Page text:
One Year Later: A Gen AI Update

Posted on February 08, 2024 by Lisa Allocca 0 Comments

One Year Later-1It’s been over a year since I dipped my toes into generative AI. I began experimenting with it in December 2022 and have used it daily during the past year. In August 2023, Gartner placed generative AI at the peak of inflated expectations on the 2023 hype cycle for emerging technologies. This happens quite frequently with emerging technologies. What does it mean? It just means that expectations exceed the technology’s maturity – it has been overhyped in the early stages – and the true benefits won’t be seen on a wide scale for another 2-5 years. As a daily user of generative AI, here is what I have learned about AI  since I first wrote about my initial reactions in this post What's New in 2023? AI-based ChatGPT.   One thing is for sure: Gen AI will change how B2B buyers search and evaluate solutions.

AI Embedded in Marketing Tools

What can I say - it's faster and better. All of our tools are being infused with AI upgrades. In our CRMs, more customer information is automatically available, more data points are connected, and we can get deeper analytics on conversions along the customer journey.

In many cases, this information was already available pre-AI, but the new tools connect the data faster and, therefore, deliver actionable insights quicker with less work – speed and productivity enhancements.

Is generative AI going to take over content creation?

Not anytime soon.

It still isn't great for content creation. I have found that it has not evolved as fast as I had expected. It is promising but nowhere near ready for prime time. It's like asking a high school student to write a data sheet on the benefits of a SaaS solution. 

Having said this, generative AI is a great productivity enhancer, like an assistant, and it shines in a few content areas.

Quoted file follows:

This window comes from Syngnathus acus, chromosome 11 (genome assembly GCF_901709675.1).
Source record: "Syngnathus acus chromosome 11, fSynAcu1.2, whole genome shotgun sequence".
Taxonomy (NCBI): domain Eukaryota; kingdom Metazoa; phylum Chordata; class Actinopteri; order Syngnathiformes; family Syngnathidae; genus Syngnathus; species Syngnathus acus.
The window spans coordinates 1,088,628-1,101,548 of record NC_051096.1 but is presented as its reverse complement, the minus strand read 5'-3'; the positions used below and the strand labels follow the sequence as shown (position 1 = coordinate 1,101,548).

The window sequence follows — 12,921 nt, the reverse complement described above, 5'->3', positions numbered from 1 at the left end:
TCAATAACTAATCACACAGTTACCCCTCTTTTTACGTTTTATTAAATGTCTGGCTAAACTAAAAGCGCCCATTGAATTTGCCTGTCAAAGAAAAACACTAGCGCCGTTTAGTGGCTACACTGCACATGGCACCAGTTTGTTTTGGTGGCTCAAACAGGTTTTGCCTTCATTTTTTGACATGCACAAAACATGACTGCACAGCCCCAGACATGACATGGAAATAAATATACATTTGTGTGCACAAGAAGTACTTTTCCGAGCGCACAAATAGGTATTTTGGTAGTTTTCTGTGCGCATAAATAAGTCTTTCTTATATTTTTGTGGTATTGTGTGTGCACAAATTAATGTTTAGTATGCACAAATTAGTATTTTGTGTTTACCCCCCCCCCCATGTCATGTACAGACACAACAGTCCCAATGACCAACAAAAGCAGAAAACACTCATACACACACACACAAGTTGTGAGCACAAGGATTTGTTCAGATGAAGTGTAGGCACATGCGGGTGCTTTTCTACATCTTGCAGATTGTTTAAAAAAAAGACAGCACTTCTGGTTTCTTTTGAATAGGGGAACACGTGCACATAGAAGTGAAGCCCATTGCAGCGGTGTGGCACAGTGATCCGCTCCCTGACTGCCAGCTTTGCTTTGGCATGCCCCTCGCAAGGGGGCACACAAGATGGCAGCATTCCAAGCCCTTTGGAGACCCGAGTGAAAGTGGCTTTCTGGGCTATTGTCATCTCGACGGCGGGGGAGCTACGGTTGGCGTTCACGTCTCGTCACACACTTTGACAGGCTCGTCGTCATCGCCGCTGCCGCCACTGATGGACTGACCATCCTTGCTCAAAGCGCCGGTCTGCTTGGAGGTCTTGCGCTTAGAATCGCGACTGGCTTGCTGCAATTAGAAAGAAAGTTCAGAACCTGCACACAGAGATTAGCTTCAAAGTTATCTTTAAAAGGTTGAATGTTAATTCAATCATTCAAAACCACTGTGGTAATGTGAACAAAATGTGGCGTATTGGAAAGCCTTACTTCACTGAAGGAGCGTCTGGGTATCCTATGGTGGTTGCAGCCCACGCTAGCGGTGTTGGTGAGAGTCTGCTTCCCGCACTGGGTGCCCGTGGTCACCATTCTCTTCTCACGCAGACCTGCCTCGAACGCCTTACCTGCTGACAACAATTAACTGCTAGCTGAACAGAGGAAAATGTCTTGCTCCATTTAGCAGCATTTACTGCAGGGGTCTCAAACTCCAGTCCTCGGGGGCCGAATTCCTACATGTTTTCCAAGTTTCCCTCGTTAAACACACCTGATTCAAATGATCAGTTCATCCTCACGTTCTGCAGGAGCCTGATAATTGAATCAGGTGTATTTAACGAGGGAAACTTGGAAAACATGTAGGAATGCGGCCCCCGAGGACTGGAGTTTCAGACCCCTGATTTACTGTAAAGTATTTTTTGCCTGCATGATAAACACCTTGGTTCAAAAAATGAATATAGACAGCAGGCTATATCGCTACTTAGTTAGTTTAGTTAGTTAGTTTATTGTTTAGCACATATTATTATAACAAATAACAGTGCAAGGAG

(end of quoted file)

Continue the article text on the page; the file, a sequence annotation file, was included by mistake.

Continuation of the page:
1. Social posts. ChatGPT and Bard create good social posts if you feed them the core concepts. For example, the query would be something like this. Create 20 social posts for (platforms) for a new product launch that helps (target audience) to (business benefits). The new product is called (X) and has (feature a, feature b, and feature c.) In seconds, it will spit out 20 posts with suggested images that need to be tweaked, but the bulk of the work is done. It is a huge time saver.
  2. Blog post outlines. Generative AI creates very usable outlines that save time when working with writers. Once again, you need to feed the platform the bulk of the information, but it will be able to organize it and present it in an outline format.
  3. Summarizing content for websites, introductory paragraphs, and executive summaries. Another area where generative AI shines is summarizing content dumps, which can be used for different purposes.

User Beware

Remember, today’s generative AI tools learn from the internet. If a topic has been written about a thousand times on the internet, then generative AI can provide a solid summary or outline. If the information is wrong on the internet, the content created will be wrong, too. Sometimes, the content created is wrong or gibberish, making no sense.

Another thing to consider is grammar and sentence structure. Generated content tends to have many grammatical errors and weird sentence structures. If you run the generated content through a grammar tool, you will see lots of missing punctuation, dangling participles, etc.

Generative AI, SEO, and the B2B Buying Cycle

Here is where I have seen the biggest improvement. Generative AI tools are the new search engines. Like Google, Gen AI tools award meaningful content with context.

Here is an example. I recently used the same query in Bard and ChatGPT to compare my client to their top two competitors. The results were fascinating. Both AI tools spit out different information, which was more insightful than expected. The results listed 5-8 pros and cons of each vendor.

It was clear that B2B companies will eventually use these tools to compare solutions as part of their buying cycle.

We noticed that your top messages and how they are delivered to the market play a huge role in what the tools pull out as strengths and weaknesses.

For example, the term comprehensive solution did not come up in my client’s favor. The AI tool said that my client did not have a comprehensive solution. Although the term was woven through their product-focused web pages, it was not highlighted on their home page or PR campaigns. That is now corrected – it is front and center on the homepage, has been added to all boilerplate material, and was now positioned as a keyword phrase in several blog posts. These seemingly minor oversights are now magnified ten-fold with AI.

It is exciting to see how Gen AI evolves in 2024 and how it will affect the B2B buying cycle. If you need guidance on using Gen AI tools, fill out the form in the comment section below to schedule a call.


Tags: B2B Marketing